Alcohol and alcoholism (Oxford, Oxfordshire). Supplement 03/2015; DOI:10.1093/alcalc/agv014
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    ABSTRACT: Alcoholism arises from combined effects of multiple biological factors including genetic and non-genetic causes with gene/environmental interaction. Intensive research and advanced genetic technology has generated a long list of genes and biomarkers involved in alcoholism neuropathology. These markers reflect complex overlapping and competing effects of possibly hundreds of genes which impact brain structure, function, biochemical alcohol processing, sensitivity and risk for dependence. We compiled a tabular list of clinically relevant genetic biomarkers for alcoholism targeting expression disturbances in human brain through an extensive search of key words related to alcoholism, alcohol abuse, and genetics from peer reviewed medical research articles and related nationally sponsored web sites. Gene symbols were then placed on high resolution human chromosome ideograms with gene descriptions in tabular form. We identified 337 clinically relevant genetic biomarkers and candidate genes for alcoholism and alcohol-responsiveness from human brain research. Genetic biomarkers included neurotransmitter pathways associated with brain reward processes for dopaminergic (e.g., DRD2, MAOA, and COMT), serotoninergic (e.g., HTR3A, HTR1B, HTR3B, and SLC6A4), GABAergic (e.g., GABRA1, GABRA2, and GABRG1), glutaminergic (GAD1, GRIK3, and GRIN2C) and opioid (e.g., OPRM1, OPRD1, and OPRK1) pathways which presumably impact reinforcing properties of alcohol. Gene level disturbances in cellular and molecular networks impacted by alcohol and alcoholism pathology include transketolase (TKT), transferrin (TF), and myelin (e.g., MBP, MOBP, and MOG). High resolution chromosome ideograms provide investigators, physicians, geneticists and counselors a convenient visual image of the distribution of alcoholism genetic biomarkers from brain research with alphabetical listing of genes in tabular form allowing comparison between alcoholism-related phenotypes, and clinically-relevant alcoholism gene(s) at the chromosome band level to guide research, diagnosis, and treatment. Chromosome ideograms may facilitate gene-based personalized counseling of alcohol dependent individuals and their families. Copyright © 2015. Published by Elsevier B.V.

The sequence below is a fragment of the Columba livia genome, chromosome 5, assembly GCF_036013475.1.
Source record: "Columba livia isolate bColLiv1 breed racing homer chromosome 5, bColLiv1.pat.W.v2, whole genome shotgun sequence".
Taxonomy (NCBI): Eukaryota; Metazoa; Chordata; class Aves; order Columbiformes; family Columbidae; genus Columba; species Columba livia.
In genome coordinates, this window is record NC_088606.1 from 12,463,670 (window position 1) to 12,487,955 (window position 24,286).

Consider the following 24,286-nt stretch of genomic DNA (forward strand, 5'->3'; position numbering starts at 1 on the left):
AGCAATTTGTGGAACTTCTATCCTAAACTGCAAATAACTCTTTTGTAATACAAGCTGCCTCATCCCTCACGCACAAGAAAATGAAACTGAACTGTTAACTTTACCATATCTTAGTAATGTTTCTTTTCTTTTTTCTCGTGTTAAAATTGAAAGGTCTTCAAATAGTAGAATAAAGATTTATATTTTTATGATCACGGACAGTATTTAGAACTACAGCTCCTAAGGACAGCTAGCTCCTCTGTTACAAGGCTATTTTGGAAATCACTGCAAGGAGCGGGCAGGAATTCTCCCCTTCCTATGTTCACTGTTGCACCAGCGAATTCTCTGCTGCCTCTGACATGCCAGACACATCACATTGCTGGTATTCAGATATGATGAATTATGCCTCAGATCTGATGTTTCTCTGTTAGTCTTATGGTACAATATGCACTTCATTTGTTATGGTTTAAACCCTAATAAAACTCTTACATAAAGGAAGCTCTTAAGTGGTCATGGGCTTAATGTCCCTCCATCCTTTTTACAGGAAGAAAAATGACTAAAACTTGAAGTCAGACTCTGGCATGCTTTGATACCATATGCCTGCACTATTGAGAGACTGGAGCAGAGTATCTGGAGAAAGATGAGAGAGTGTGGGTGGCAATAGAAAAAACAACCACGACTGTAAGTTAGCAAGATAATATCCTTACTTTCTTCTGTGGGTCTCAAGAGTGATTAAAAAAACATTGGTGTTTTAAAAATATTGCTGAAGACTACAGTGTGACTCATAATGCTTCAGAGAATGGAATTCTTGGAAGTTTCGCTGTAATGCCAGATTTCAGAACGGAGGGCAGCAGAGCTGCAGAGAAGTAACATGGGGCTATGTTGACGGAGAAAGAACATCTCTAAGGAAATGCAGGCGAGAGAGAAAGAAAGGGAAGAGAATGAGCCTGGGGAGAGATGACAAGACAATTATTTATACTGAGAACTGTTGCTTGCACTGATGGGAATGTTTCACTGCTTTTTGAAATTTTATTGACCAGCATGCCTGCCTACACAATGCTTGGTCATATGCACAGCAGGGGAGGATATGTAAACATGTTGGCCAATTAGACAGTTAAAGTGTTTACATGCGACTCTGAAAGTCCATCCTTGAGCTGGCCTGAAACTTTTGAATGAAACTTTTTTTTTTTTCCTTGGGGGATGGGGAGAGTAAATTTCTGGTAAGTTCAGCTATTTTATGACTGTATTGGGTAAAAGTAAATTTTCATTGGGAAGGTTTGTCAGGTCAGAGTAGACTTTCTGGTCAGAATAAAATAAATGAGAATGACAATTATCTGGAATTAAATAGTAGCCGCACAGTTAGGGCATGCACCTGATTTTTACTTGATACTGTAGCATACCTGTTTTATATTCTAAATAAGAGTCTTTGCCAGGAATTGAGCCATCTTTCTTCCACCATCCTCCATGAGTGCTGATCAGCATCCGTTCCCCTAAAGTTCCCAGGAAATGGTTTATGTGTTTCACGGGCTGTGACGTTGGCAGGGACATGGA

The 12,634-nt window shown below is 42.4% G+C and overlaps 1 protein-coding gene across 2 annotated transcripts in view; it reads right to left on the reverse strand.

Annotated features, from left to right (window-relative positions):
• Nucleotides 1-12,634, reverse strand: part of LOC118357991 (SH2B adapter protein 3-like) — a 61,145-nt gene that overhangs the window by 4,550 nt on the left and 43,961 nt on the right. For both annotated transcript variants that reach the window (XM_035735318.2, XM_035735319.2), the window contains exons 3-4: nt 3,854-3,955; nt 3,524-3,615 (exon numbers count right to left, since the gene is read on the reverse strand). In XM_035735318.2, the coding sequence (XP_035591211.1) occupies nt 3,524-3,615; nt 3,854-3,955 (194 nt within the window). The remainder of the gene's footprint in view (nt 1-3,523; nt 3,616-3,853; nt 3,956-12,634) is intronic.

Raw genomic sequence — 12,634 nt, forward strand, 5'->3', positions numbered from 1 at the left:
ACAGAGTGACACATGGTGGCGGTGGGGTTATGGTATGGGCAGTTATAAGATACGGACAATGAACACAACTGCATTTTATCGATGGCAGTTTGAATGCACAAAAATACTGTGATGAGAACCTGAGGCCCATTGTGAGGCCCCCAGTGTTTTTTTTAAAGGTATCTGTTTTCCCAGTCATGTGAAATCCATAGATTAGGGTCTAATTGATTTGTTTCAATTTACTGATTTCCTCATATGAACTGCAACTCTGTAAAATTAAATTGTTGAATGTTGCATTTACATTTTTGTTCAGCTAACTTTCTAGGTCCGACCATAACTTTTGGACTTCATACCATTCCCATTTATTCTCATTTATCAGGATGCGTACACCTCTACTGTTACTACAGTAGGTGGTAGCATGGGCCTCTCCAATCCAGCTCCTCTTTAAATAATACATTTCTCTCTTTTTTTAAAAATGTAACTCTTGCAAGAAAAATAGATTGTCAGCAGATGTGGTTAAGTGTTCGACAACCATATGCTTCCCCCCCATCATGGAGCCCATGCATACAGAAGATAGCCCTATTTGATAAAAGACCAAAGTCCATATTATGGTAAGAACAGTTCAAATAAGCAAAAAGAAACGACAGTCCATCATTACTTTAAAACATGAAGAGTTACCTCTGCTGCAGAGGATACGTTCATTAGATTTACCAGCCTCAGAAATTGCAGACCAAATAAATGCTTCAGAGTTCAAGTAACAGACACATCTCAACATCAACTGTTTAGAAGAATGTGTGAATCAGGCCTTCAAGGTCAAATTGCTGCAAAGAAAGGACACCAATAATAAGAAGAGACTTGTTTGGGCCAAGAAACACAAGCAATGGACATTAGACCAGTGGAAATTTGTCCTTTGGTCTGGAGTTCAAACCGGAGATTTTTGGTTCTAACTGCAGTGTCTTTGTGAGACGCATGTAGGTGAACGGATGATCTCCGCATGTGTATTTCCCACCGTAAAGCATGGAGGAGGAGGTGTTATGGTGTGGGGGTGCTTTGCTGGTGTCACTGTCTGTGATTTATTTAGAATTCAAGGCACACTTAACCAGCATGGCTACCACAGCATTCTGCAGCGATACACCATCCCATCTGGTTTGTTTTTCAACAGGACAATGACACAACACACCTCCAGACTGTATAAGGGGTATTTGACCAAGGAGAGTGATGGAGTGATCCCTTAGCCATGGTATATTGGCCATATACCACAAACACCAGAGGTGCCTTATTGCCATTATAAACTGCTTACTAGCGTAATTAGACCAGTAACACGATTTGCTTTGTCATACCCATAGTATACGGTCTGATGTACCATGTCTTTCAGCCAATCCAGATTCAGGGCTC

Gene 02/2015; DOI:10.1016/j.gene.2015.01.064 · 2.08 Impact Factor